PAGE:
Dear Dr. Zoomie – I was watching a movie the other day and everyone was upset that the reactor was going critical. What’s this mean? How does a reactor go critical, and how dangerous is it really?
The word “critical” certainly sounds bad, but it’s not as dangerous as you might think. Physicists use the term “critical” all the time – as one example, if you shine a light at a piece of glass it will pass through it up to a point – once you reach a certain angle the light will reflect off the glass. This angle is called the critical angle and, among other things, it helps light to reflect endlessly along fiber optic lines. But I digress…in the case of nuclear reactors, “criticality” simply means that the reactor is in a configuration that will let it operate at a steady power level. It’s a term developed by physicists during the Second World War and it just stuck around as reactors went from being scientific demonstrations to a mainstream source of power. Here’s how it works.
When a uranium atom is hit by a neutron (a slow-moving neutron) it can split apart – this is the fission process. It splits into two smaller atoms (called fission products) and it also emits a few neutrons. A neutron might escape the reactor entirely, it might be absorbed by metal in the reactor machinery (or by anything that’s not another uranium atom), it can be absorbed by a control rod (more on these later) or it might be absorbed by another uranium atom, causing another fission. To keep reactor power steady we need to have one of these neutrons to cause another fission. When that happens – when the reactor is in a configuration such that one neutron from each atom fissioned causes another fission – the reactor is said to be “critical.” So to a reactor operator, “criticality” is what they’re shooting for and it’s certainly nothing to be feared. A military reactor I was assigned to was once critical for low-power physics testing and was making about enough energy to heat up a cup of coffee.
The image above is a diagram of an atomic chain reaction. In an atomic chain reaction a neutron (in blue) hits a uranium atom and causes it to split in two parts, and also release two neutrons. The neutrons cause other atoms to split (fission), releasing even more neutrons; which create more fissions. Energy is released with each fission. In a nuclear bomb, this chain reaction is very fast and uncontrolled, causing a huge explosion. In a nuclear reactor, the chain reaction is slow and controlled and is used to produce energy.
I mentioned earlier that slow neutrons are most effective at causing fissions. So say (to pick a number) a neutron travels 5 inches before it can cause another fission – the fuel has to be at least 10 inches in diameter to be large enough that most of the neutrons are likely to run into another uranium atom before they escape from the fuel (it’s actually a little larger, but you get the idea). With a density that’s nearly 20 times that of water, a ball of uranium that’s 10 inches in diameter weighs about 380 pounds – this is the mass of uranium required to achieve criticality – the critical mass. Incidentally, this is NOT the actual number – just made up to illustrate the point. The real number will vary depending on the enrichment of the uranium (e.g. natural uranium, reactor-grade, or weapons-grade) and a number of other factors.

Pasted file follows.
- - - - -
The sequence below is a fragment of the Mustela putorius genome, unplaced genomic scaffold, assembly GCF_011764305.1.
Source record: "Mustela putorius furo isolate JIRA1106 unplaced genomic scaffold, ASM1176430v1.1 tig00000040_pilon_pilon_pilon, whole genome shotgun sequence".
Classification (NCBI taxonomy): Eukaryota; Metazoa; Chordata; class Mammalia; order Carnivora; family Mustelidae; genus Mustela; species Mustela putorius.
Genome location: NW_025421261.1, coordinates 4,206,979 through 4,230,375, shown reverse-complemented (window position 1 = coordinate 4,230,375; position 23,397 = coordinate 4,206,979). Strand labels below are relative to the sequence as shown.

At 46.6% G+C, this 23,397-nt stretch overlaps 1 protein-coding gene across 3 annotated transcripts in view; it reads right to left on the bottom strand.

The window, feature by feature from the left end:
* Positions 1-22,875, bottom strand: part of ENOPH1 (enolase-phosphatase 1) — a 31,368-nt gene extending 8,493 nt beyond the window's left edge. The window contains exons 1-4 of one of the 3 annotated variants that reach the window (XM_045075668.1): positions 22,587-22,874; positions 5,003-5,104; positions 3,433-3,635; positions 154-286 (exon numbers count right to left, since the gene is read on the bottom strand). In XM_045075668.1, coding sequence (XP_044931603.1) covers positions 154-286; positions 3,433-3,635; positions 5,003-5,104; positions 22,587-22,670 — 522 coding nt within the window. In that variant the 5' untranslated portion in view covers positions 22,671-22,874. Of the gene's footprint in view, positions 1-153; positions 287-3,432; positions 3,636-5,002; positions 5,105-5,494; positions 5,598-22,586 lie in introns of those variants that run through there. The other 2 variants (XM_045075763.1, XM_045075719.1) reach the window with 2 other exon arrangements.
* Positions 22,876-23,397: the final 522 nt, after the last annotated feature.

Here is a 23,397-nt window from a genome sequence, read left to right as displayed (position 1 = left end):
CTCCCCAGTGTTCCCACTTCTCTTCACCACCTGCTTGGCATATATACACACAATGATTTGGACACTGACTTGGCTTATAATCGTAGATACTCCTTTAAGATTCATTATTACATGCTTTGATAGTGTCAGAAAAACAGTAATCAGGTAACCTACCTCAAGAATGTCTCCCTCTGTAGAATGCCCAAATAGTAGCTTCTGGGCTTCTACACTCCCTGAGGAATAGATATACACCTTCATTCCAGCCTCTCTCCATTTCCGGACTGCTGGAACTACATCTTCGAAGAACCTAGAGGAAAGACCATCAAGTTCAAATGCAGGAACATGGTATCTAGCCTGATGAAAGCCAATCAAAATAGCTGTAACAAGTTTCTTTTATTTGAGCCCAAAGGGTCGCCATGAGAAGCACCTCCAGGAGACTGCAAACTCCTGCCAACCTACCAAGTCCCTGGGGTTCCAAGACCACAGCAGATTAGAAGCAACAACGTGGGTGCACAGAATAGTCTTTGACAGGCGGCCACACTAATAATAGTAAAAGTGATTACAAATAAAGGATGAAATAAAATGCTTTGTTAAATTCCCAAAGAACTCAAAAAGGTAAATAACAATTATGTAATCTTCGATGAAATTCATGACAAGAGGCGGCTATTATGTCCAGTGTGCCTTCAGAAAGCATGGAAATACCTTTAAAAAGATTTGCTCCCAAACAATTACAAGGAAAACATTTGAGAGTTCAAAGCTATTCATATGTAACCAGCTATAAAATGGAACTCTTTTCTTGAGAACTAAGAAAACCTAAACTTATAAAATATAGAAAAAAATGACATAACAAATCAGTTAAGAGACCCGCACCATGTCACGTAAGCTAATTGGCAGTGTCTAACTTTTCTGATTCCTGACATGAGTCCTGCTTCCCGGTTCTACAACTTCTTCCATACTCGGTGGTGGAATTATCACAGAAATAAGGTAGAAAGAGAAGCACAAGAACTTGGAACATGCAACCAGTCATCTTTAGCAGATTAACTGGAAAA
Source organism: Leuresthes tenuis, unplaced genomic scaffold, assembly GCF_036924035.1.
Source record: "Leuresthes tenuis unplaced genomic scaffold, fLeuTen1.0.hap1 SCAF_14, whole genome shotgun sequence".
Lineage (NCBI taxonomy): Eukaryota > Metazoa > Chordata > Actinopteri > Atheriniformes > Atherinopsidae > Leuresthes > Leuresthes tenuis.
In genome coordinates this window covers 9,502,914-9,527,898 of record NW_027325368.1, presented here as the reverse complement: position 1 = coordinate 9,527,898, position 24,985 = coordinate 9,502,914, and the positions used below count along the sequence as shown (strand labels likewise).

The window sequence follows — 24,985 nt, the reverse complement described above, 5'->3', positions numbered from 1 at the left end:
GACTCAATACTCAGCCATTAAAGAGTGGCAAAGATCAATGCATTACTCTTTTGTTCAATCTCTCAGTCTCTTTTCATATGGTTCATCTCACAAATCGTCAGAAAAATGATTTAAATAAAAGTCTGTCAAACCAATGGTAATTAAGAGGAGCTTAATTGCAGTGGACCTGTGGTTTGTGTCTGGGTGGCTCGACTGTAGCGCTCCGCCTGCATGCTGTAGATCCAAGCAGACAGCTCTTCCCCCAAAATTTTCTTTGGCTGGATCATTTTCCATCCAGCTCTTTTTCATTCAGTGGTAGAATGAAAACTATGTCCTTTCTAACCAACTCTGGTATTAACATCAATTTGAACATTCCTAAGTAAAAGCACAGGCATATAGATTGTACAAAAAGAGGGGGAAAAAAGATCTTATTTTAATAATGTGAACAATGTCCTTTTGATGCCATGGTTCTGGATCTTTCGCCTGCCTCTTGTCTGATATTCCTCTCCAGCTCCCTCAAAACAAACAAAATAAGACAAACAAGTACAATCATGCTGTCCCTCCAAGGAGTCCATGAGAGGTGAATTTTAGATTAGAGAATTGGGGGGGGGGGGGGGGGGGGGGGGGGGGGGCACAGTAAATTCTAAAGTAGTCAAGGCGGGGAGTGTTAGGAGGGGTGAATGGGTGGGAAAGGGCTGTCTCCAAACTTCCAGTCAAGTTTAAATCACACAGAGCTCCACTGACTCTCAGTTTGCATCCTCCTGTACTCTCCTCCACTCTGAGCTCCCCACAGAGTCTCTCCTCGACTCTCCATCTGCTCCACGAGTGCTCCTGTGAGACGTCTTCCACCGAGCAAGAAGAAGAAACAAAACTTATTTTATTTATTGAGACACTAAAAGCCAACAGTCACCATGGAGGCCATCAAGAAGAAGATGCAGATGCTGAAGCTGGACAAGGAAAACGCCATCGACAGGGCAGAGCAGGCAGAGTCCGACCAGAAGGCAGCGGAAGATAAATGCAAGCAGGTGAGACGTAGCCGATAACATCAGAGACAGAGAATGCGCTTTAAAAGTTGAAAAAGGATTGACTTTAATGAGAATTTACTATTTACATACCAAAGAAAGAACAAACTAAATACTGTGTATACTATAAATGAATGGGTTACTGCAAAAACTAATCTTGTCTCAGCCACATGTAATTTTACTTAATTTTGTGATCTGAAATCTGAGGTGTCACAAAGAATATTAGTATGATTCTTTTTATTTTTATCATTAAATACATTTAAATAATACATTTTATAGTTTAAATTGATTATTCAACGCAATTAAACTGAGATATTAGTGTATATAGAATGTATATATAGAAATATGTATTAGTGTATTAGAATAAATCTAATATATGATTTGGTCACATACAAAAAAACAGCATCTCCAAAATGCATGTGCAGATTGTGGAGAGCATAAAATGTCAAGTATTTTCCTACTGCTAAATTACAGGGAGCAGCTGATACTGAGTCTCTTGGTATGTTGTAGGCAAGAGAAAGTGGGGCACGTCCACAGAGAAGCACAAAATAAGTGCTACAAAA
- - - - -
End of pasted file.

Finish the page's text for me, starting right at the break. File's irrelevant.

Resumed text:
But it’s not enough to have a critical mass of uranium – it has to be in the right configuration as well. Picture a thin sheet of uranium and one of the atoms fissions. The only way that a neutron will be able to find another uranium atom to cause a fission is if it’s emitted in the plane of the sheet of paper – this means that the overwhelming majority of neutrons are probably going to escape the sheet of uranium without encountering a uranium atom at all. So you can have a critical mass of uranium that can’t achieve criticality because it’s in the wrong configuration – it doesn’t have a critical geometry. Now, if you crumple up the sheet of uranium it will eventually be in a shape that where neutrons are likely to cause fissions – this is the critical geometry. Unless you have a critical mass of uranium AND it’s in a critical geometry you will not be able to make a reactor operate.
There’s another factor – neutrons from fission move very quickly and they have to be slowed down; they slow down by bouncing off of hydrogen atoms in the water that keeps the reactor cool. So this means that our reactor core has to space out the uranium with water in between the rods of uranium to give the neutrons water to pass through (this process is called “moderation”). This adds even more to the size of the reactor core, as well as calling for even more uranium since the core has grown.
Yet another thing to consider is that we want our reactor to be able to operate for awhile before we have to add more uranium to make up for what has fissioned – any reactor that has exactly the minimum critical mass will be able to operate only once (just as we build a fire with more than just a single match). So it’s necessary to have still more uranium to keep the reactor running for months or years.
OK – so now we have a reactor core that has, say, 2 years’ worth of uranium in it. This is great from the standpoint of longevity, but it will have too much uranium to be stable unless we have a way to control it – this is where the control rods come in. Control rods are made of material that are great at absorbing neutrons – when control rods are inserted between the fuel rods they absorb neutrons and keep them from causing new fissions; when control rods are pulled out the fuel is exposed to neutrons and fission can proceed. So when the control rods are fully inserted into the core the reactor is shut down; to start up a reactor we pull the control rods out – at some point there will be enough fuel exposed to the neutrons that there will be a chain reaction; at this point the reactor will be critical.